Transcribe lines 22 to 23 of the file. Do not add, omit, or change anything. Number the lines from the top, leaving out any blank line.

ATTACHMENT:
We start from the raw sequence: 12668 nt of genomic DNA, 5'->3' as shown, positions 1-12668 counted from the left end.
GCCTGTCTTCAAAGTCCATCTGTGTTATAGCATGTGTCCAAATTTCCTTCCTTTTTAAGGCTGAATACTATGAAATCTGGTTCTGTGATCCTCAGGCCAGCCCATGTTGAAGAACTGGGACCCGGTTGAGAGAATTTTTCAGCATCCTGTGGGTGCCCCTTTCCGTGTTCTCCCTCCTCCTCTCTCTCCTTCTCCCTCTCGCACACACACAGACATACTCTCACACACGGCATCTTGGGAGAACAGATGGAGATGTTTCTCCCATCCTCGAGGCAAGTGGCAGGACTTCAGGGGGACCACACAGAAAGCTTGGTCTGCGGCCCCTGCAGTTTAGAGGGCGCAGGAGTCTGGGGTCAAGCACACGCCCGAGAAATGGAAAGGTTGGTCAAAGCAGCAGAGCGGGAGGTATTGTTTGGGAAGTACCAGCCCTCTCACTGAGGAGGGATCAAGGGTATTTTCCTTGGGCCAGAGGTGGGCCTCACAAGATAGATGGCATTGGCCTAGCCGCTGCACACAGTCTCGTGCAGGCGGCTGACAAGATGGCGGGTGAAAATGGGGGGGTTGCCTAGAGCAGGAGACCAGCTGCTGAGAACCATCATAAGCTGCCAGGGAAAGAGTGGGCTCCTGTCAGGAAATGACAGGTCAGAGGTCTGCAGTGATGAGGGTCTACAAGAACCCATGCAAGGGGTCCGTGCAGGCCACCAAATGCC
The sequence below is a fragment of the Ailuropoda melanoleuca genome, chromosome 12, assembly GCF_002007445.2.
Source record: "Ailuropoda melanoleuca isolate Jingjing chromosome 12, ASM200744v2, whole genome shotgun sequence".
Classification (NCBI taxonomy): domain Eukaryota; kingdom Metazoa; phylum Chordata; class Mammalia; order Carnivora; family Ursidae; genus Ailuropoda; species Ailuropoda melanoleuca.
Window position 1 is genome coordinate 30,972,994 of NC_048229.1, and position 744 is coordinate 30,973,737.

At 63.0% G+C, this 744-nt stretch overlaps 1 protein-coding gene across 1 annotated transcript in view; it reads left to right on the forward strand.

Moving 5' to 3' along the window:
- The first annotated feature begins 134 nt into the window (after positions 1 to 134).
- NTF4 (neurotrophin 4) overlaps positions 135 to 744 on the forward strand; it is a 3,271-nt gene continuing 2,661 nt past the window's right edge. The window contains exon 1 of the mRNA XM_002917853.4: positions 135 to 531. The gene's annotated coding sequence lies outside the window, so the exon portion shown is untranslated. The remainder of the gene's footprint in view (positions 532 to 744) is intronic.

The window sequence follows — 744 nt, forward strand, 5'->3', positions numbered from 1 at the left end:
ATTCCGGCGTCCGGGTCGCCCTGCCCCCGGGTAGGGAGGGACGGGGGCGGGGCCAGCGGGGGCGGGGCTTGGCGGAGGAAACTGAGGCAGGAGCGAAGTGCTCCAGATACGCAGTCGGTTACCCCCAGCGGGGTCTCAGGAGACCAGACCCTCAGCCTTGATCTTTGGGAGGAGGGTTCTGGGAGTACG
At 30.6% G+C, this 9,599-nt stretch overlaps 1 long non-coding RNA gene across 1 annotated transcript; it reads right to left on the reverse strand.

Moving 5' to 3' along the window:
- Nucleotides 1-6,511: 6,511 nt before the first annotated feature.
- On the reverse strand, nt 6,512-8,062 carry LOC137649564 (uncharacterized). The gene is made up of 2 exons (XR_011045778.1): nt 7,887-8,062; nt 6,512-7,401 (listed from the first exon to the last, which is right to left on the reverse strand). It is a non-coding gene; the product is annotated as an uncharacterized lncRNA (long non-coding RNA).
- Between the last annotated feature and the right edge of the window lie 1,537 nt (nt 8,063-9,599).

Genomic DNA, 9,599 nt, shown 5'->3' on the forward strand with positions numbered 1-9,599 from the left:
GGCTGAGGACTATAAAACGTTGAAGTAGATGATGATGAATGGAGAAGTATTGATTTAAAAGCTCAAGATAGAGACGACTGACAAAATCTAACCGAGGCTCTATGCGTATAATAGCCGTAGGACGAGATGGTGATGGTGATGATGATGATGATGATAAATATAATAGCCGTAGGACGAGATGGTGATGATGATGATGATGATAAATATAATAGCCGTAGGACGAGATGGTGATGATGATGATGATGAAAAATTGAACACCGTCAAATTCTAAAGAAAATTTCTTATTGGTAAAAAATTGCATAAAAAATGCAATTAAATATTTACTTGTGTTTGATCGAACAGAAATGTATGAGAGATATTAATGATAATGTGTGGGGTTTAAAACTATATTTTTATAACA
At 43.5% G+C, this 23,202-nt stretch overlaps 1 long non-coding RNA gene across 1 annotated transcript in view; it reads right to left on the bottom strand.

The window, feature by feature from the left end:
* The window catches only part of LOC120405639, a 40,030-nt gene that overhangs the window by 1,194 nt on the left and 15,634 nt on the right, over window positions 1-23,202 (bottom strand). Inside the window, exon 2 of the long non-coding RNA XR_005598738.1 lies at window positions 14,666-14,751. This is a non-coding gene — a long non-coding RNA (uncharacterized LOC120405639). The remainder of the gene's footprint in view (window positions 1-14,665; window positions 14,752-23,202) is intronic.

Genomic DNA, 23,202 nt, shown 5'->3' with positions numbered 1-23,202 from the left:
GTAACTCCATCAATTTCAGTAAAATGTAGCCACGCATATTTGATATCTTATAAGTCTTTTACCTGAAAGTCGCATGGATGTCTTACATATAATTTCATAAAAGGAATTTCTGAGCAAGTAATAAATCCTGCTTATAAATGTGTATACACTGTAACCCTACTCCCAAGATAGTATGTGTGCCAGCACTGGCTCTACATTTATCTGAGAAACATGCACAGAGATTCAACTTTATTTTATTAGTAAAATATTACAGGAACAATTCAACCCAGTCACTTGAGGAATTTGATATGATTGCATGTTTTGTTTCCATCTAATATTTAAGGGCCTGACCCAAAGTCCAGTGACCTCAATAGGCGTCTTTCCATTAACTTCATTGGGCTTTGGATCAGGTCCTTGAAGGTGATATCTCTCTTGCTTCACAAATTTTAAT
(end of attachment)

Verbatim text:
* The window catches only part of LOC120405639, a 40,030-nt gene that overhangs the window by 1,194 nt on the left and 15,634 nt on the right, over window positions 1-23,202 (bottom strand). Inside the window, exon 2 of the long non-coding RNA XR_005598738.1 lies at window positions 14,666-14,751. This is a non-coding gene — a long non-coding RNA (uncharacterized LOC120405639). The remainder of the gene's footprint in view (window positions 1-14,665; window positions 14,752-23,202) is intronic.

Genomic DNA, 23,202 nt, shown 5'->3' with positions numbered 1-23,202 from the left: